• Third, we must ask this hard question as well:  Are the American people to blame in any way for this mess?  As difficult as this is, I believe the America voter must accept some responsibility.  Brooks comments:  ?Ultimately, we should blame the American voters.  The average Medicare couple pays $109,000 into the program and gets $343,000 in benefits out, according to the Urban Institute.  This is $234,000 in free money.  Many voters have decided they like spending a lot on themselves and pushing costs onto their children and grandchildren.  They have decided they like borrowing up to $1 trillion a year for tax credits, disability payments, defense contracts and the rest.  They have found that the original Keynesian rationale for these deficits provides a perfect cover for permanent deficit-living.  They have made it clear that they will destroy any politician who tries to stop them from cost-shifting in this way. . . The country either doesn?t know or doesn?t care about the burdens we are placing on our children.  No coalition of leaders has successfully confronted the voters, and made them heedful of the ruin they are bringing upon the nation.?  Neither the current President of the United States nor any major Democratic leader has proposed any significant benefits cut or reform of either Social Security or Medicare.  As Republicans refuse to consider raising taxes, Democrats refuse to consider cutting spending.  We are looking at a colossal failure of leadership in this nation!  No matter how significant the accomplishments of President Obama, history will consider his presidency a titanic failure if he does not lead the nation through this crisis.  As president, he must present a plan for long-term solvency of the United States.  At a minimum, he must do three things immediately:  (1)  He must lead his own party in meaningful and very serious reform of the entitlement programs, specifically Social Security, Medicare and Medicaid.  (2)  He must champion a clear plan for fiscal reform of this nation.  (3)  He must lead the nation by telling the American citizens the truth.  This nation is in a crisis and everyone, including the elderly, must sacrifice.  We must stop borrowing from our children and grandchildren.  This nation can no longer follow the perilous path it is on.  Only the president can and must lead us.  Currently, he is not leading and consequently history will be devastating in evaluating his lack of leadership on fiscal, tax and entitlement reform.  That will be his legacy!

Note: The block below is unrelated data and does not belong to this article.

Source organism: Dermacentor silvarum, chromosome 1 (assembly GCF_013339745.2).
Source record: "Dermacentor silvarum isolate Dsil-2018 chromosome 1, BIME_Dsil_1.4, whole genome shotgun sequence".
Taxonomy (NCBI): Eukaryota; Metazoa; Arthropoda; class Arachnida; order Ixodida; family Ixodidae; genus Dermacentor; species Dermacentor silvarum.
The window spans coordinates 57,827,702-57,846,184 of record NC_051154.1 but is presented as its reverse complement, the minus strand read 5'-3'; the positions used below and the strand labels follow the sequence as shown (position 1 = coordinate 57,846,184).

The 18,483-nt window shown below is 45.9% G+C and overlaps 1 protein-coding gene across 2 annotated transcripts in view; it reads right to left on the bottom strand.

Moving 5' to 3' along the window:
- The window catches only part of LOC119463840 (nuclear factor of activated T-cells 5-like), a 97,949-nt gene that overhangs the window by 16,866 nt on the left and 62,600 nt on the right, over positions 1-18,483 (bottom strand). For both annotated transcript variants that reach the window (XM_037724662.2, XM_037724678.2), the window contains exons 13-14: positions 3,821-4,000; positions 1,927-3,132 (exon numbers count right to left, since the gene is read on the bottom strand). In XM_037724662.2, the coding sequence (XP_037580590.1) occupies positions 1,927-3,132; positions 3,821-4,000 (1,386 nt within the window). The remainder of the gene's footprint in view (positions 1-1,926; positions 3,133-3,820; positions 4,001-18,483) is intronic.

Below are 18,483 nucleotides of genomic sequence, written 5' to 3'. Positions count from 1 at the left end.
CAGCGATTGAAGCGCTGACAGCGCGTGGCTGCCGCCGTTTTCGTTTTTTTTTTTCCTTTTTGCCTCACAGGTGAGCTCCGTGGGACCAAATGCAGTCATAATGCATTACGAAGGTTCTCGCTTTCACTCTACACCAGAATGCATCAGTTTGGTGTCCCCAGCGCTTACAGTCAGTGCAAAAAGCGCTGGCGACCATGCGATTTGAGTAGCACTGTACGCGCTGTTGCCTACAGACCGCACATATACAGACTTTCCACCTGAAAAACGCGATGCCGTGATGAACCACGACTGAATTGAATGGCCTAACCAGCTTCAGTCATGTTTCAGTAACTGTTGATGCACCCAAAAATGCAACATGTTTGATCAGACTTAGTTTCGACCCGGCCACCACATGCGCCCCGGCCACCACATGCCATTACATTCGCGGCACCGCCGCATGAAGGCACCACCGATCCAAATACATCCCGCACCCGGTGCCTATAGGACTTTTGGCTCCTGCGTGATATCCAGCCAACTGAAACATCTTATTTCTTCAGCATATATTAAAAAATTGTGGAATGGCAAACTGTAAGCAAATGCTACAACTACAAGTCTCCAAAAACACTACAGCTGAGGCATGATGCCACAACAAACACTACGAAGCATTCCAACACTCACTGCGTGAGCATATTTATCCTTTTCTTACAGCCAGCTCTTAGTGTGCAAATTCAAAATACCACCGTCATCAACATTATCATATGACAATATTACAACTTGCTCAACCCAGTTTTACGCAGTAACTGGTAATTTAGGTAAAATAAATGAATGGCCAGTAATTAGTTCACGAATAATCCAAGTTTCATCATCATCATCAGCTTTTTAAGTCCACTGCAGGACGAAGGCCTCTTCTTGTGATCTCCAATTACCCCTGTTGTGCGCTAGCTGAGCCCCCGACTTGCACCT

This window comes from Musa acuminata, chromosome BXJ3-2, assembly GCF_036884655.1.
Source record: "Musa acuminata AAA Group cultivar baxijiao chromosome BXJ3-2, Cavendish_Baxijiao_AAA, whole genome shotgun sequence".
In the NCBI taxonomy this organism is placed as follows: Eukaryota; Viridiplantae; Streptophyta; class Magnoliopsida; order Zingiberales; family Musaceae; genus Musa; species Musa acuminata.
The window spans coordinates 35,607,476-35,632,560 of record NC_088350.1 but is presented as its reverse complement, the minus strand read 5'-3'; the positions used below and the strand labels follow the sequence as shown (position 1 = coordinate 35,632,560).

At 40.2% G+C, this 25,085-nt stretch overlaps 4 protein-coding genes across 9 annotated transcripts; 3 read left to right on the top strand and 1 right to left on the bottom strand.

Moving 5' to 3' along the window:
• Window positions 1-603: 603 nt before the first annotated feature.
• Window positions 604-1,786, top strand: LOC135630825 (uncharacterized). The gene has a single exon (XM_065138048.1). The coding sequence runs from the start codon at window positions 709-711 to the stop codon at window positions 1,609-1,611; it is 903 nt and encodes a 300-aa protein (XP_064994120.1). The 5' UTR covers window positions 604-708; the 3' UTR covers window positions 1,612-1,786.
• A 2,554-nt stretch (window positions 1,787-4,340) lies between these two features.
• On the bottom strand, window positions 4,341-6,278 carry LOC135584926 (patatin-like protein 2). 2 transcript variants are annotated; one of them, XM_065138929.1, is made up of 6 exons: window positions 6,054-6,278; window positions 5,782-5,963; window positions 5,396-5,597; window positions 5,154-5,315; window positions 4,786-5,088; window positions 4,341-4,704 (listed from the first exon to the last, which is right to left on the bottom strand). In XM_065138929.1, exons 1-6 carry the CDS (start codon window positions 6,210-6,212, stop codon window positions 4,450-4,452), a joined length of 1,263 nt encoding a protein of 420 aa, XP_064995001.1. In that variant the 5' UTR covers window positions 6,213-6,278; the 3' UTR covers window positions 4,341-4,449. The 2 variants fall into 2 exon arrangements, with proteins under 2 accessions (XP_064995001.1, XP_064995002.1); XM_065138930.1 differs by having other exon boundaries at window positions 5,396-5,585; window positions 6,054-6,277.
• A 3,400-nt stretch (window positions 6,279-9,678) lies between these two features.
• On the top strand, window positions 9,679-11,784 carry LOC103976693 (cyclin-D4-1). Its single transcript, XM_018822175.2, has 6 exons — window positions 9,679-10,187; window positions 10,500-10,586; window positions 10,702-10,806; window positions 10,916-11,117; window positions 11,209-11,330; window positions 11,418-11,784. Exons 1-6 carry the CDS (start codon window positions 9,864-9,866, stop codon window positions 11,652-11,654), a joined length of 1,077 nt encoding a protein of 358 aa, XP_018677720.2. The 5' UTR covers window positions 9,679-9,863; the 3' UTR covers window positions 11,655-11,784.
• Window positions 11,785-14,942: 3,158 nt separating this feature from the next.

• Finally, on what issues should he lead the nation?  What should be the elements of leading the nation out of this morass?  Most thoughtful economists agree that at least four major initiatives should characterize meaningful reform.  Harvard Business School?s Michael Porter and Jan Rivkin offer a sensible approach:


1. Simplify the tax code.  The US has the highest tax rate among industrialized nations, but actual tax revenue is low.  Part of this is due to corporations seeking offshore tax havens and locating jobs abroad.  The US needs a system with a much lower rate but without loopholes.  This will then generate more revenue than we do today.


2. Create a sustainable federal budget, which includes both revenue increases and spending reductions.  This mandates that the US address entitlement reform?Social Security, Medicare and Medicaid.  As the above points have shown, the US is on a path toward insolvency.  We simply cannot meet future Social Security, Medicare and Medicaid commitments.  There must be reductions in benefits and/or changing qualifications for these benefits.  The president must be honest with the American people about this?that is a mark of leadership.


3. Simplify regulation.  Reliable surveys of American business indicate that the greatest impediment to investing and creating jobs is regulation.  The priority is not to necessarily lower standards but to regulate more intelligently by focusing on outcomes, rather than compliance methods and employing rigorous cost-benefit analysis.

4. Enact a multi-year program to improve infrastructure.  America?s roads, ports, telecoms and energy infrastructure fail to match the world?s best.  A new federal policy should allocate funds based on what will most boost economic growth.  If we are to remain competitive in this global economy, this cannot be ignored.  Unless we deal with entitlement reform and tax reform, there will simply not be sufficient funds to deal with this infrastructure need.


As this Perspective has argued, the United States needs strong, bold and determined leaders, and this includes both the president and Congress.  We do not have much time and our leaders must be brutally honest and forthright in presenting all of this to the American public.  If our leaders do not do this soon, history will judge them harshly.  May we pray that God gives them the temerity and courage to act?and act now!


See Porter and Rivkin?s article in The Economist: The World in 2013, p. 50; David Ignatius in the Washington Post (2 January 2013); David Brooks in the New York Times (1 January 2013); Fareed Zakaria in Time (24 December 2012); and The Economist (5 January 2013), p. 21. PRINT PDF